Seeking ‘divine help’ to de-seal shops in Delhi’s Amar Colony, priest sits on 9-day chant
Sitting on a podium at a pavement in the Amar Colony market – where around 400 shops had been sealed by the municipal corporation last March —Laxmi Narayan, a man in his 70s, chants a doha (prayer).
With the loudspeaker attached to his microphone kept on full volume, the chant reverberates all around, raising hopes among shopkeepers in the area.
Narayan — a priest who arrived in the city from Mehandipur Balaji in Rajasthan just days ago — has taken upon himself the task of ensuring that the shops are reopened soon, by conducting a nine-day religious ritual and chanting mantras.
But it was only by chance that Narayan had come to know of the sealing of shops in the market. Around six days ago, Narayan had landed up in the market, looking for a particular shop. But when he saw most of the shops with their shutters downed, he asked some shopkeepers in the area the reason behind this blanket shutdown.
When the shopkeepers described their problems since the sealing drive, conducted on the recommendation of Supreme Court-appointed monitoring committee, Narayan told them it was time for divine intervention.
“I was crossing the market when I saw all the shops closed. I asked around and got to know about the sealing drive and how the shops have been closed. That was when I suggested the shopkeepers to conduct a religious ritual to get their shops opened,” Narayan, who originally hails from Punjab, said.
The shopkeepers — who had, till then, lost all hopes of justice and recovering their losses — found hope in his words and decided to be part of the ritual.
Sanjay Arora, the owner of a shop in the busy market, sprung into action to organise the programme after Narayan told him that he would chant mantras for nine days so that his prayers reach the people who have sealed the market and they take back their orders. Arora, who has run from pillar to post to get his shop desealed, said organising the ritualistic prayer was his last-ditch attempt to revive the shop and his livelihood.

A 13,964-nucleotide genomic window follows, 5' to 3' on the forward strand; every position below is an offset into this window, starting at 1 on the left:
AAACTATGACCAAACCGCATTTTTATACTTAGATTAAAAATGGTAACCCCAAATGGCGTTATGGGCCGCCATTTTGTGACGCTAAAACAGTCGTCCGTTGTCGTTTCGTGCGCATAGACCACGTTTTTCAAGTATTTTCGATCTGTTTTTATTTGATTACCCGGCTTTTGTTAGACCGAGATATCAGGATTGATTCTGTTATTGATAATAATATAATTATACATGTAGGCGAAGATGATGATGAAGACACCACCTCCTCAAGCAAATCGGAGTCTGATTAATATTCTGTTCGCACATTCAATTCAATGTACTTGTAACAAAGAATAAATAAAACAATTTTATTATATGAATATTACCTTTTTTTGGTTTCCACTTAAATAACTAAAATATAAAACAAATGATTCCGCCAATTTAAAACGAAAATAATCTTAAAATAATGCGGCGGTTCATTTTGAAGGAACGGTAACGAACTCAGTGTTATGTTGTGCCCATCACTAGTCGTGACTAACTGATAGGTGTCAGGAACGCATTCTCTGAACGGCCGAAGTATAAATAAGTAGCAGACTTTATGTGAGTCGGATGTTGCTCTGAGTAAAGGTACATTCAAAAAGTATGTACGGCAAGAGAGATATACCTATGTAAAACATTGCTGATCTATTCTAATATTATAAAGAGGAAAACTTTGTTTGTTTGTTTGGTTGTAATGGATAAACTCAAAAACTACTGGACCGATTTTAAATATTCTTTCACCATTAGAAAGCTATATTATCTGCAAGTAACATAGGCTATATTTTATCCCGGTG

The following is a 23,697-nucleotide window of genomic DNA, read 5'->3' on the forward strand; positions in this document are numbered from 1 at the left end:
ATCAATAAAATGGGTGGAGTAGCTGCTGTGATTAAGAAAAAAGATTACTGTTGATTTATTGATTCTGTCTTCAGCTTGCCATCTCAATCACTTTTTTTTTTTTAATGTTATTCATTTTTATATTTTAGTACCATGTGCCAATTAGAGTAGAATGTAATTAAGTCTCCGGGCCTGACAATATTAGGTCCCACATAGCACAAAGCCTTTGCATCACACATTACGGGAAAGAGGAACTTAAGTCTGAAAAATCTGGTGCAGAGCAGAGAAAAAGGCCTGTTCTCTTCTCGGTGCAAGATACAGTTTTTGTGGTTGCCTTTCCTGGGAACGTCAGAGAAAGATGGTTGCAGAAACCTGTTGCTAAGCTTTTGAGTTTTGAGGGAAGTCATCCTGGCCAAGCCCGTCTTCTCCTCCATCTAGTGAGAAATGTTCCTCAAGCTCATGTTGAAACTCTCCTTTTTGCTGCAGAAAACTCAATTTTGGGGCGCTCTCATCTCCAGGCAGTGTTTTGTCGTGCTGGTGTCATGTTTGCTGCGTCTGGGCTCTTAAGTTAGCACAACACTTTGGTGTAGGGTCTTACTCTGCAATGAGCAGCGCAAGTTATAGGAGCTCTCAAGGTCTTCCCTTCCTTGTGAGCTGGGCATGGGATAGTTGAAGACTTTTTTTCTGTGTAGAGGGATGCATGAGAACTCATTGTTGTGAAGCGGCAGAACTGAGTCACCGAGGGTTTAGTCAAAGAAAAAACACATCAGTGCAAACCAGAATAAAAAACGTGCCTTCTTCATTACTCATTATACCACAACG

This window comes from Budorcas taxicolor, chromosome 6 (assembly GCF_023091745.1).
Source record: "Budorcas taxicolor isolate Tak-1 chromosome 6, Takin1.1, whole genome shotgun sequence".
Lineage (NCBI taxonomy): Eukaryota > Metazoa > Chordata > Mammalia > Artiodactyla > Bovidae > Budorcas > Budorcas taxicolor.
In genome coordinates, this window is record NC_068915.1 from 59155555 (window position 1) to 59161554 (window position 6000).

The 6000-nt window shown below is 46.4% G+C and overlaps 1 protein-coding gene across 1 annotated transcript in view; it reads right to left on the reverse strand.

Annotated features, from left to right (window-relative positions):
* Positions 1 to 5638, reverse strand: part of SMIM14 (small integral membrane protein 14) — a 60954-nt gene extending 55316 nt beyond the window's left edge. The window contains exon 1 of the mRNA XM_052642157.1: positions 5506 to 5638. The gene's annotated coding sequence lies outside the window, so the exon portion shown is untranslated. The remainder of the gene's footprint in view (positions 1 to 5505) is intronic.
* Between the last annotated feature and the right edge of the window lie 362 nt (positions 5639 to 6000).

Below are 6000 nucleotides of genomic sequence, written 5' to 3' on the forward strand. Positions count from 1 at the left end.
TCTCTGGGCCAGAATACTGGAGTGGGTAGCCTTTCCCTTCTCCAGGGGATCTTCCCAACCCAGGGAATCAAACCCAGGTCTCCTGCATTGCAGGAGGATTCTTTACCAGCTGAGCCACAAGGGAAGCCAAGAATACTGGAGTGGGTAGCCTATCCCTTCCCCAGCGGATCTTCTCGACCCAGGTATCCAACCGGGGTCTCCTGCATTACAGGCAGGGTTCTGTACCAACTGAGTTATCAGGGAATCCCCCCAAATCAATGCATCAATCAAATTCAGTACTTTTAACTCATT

“Panditji came to me one day and suggested we should do conduct a religious prayer to get our shops de-sealed. We want our sources of livelihood back. Hence, we agreed to make this effort and organised this,” Arora said.
Another shopkeeper, Manmohan Shyam Mehra, said they tried all possible ways to get their shops desealed and met all authorities, pleading for their mercy. However, he said, none of them have listened to their ordeals. “We have gone everywhere but nothing positive has happened. We are even ready to pay fines. Despite that, the authorities are not ready to budge from their stand. I am bankrupt and have borrowed money from the relatives to pay my children’s school fees,” Mehra said. He said he is hopeful that the divine intervention might actually help.
Narayan, meanwhile, is confident that ritual will help the shopkeepers. “I have strong belief that the prayers would reach the authorities and finally some wisdom would fall upon them and they will deseal the shops,” he said.
Officials of the municipal corporation of Delhi, however, could not be reached for a comment.